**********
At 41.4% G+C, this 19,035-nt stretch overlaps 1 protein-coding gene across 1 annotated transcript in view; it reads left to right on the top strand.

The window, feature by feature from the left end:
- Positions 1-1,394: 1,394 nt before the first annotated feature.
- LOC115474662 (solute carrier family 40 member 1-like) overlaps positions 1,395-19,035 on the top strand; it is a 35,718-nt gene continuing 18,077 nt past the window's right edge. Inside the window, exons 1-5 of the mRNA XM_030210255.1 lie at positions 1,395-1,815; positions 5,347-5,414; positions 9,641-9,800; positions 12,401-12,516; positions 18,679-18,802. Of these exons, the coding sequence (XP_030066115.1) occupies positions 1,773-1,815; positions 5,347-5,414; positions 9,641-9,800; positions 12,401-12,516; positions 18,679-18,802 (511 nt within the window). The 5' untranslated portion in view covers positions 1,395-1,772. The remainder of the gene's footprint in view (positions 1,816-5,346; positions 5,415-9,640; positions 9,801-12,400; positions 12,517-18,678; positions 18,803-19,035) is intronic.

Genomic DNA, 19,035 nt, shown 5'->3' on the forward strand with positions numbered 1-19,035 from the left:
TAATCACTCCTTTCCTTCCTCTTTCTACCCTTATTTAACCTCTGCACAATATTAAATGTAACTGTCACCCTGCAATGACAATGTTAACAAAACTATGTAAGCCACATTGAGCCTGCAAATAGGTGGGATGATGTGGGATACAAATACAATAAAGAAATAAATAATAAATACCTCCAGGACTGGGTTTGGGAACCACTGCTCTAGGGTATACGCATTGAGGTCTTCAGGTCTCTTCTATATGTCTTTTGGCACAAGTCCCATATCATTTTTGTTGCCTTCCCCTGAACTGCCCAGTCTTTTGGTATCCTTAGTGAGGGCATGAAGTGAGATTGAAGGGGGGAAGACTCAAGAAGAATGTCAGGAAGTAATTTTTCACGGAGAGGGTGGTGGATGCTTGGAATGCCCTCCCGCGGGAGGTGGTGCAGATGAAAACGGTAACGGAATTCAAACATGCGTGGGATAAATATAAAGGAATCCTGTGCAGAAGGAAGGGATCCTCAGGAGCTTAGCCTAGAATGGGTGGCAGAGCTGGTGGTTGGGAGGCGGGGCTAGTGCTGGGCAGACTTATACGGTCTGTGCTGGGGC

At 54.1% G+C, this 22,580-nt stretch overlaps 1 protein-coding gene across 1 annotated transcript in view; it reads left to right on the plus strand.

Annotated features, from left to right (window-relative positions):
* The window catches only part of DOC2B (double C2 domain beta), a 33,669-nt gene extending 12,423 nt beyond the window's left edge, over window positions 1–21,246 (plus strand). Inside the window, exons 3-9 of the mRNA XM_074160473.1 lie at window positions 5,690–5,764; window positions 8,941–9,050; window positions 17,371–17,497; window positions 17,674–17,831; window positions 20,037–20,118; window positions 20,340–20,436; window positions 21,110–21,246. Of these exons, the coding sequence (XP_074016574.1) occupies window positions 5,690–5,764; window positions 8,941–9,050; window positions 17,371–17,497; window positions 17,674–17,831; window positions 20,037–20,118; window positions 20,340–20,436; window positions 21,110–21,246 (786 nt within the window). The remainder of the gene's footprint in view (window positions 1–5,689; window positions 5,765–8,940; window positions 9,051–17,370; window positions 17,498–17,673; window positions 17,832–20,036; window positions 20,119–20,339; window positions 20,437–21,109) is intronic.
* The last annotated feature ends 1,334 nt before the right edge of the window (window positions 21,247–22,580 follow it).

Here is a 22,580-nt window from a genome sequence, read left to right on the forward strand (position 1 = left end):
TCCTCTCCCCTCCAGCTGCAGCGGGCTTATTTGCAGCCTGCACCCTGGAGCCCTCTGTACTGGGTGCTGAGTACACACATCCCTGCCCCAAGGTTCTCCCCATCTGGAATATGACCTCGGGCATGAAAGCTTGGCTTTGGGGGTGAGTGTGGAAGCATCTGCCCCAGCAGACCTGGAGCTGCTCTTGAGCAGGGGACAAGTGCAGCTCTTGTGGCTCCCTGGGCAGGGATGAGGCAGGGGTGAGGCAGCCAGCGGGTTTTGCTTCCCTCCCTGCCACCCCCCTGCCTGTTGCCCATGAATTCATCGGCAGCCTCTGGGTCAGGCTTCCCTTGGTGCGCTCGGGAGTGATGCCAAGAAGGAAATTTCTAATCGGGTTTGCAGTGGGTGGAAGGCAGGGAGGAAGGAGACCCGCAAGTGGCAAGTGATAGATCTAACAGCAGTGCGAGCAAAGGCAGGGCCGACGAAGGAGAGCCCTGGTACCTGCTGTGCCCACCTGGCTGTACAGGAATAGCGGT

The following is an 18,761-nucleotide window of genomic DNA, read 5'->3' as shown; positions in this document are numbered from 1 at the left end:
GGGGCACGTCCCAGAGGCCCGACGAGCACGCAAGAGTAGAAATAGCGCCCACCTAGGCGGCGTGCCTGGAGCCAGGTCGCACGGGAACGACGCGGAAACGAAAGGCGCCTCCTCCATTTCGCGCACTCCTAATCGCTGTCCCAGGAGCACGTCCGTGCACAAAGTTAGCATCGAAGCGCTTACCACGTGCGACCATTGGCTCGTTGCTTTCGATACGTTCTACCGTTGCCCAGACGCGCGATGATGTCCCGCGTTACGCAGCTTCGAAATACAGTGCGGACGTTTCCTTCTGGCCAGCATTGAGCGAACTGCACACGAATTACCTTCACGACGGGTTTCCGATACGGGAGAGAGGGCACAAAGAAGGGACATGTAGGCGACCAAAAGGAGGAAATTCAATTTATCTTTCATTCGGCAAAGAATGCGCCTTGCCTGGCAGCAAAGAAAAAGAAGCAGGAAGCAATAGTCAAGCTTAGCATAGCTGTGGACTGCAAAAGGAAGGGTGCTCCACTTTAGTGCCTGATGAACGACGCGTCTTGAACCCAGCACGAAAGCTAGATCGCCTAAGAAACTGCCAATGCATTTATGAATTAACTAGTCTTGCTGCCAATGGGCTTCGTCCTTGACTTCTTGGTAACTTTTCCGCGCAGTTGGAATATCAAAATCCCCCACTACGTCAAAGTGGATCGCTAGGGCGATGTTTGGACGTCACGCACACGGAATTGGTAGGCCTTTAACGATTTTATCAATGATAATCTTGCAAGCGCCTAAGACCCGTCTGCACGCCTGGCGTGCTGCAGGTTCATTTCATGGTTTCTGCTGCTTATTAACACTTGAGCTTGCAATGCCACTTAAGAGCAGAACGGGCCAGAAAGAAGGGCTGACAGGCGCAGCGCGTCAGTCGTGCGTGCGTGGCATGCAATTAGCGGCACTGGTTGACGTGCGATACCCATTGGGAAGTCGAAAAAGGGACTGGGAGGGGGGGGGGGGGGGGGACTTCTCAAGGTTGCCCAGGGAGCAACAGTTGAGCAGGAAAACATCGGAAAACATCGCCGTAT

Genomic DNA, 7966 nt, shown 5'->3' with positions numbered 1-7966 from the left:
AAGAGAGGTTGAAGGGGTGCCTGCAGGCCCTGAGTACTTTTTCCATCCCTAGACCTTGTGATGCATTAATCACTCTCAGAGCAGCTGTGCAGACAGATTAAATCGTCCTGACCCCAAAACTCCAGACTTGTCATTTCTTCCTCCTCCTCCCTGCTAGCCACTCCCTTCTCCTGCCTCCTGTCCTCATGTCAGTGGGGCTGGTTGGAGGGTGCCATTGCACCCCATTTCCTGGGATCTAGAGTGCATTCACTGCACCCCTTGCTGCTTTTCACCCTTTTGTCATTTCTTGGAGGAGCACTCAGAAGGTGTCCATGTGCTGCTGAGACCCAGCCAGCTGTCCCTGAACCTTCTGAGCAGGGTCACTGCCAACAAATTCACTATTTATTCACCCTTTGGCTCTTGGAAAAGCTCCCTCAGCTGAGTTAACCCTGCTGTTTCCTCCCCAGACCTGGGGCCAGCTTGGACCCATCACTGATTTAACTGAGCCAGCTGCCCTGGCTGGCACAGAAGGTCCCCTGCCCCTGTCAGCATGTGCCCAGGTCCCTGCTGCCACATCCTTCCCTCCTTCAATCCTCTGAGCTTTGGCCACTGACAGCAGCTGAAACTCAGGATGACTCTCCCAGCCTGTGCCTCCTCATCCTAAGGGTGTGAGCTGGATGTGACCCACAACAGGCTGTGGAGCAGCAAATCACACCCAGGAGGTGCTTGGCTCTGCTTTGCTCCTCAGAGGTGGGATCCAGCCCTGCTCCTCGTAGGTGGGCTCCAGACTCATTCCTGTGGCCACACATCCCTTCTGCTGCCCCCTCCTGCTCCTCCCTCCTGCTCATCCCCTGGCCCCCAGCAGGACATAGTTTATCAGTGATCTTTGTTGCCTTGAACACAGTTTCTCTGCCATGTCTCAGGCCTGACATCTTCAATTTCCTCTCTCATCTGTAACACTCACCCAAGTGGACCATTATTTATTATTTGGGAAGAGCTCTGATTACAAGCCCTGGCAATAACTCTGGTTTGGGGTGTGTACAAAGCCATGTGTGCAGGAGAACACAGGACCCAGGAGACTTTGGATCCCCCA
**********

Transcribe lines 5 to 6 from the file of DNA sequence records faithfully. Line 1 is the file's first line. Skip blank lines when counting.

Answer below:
Genomic DNA, 19,035 nt, shown 5'->3' on the forward strand with positions numbered 1-19,035 from the left:
TAATCACTCCTTTCCTTCCTCTTTCTACCCTTATTTAACCTCTGCACAATATTAAATGTAACTGTCACCCTGCAATGACAATGTTAACAAAACTATGTAAGCCACATTGAGCCTGCAAATAGGTGGGATGATGTGGGATACAAATACAATAAAGAAATAAATAATAAATACCTCCAGGACTGGGTTTGGGAACCACTGCTCTAGGGTATACGCATTGAGGTCTTCAGGTCTCTTCTATATGTCTTTTGGCACAAGTCCCATATCATTTTTGTTGCCTTCCCCTGAACTGCCCAGTCTTTTGGTATCCTTAGTGAGGGCATGAAGTGAGATTGAAGGGGGGAAGACTCAAGAAGAATGTCAGGAAGTAATTTTTCACGGAGAGGGTGGTGGATGCTTGGAATGCCCTCCCGCGGGAGGTGGTGCAGATGAAAACGGTAACGGAATTCAAACATGCGTGGGATAAATATAAAGGAATCCTGTGCAGAAGGAAGGGATCCTCAGGAGCTTAGCCTAGAATGGGTGGCAGAGCTGGTGGTTGGGAGGCGGGGCTAGTGCTGGGCAGACTTATACGGTCTGTGCTGGGGC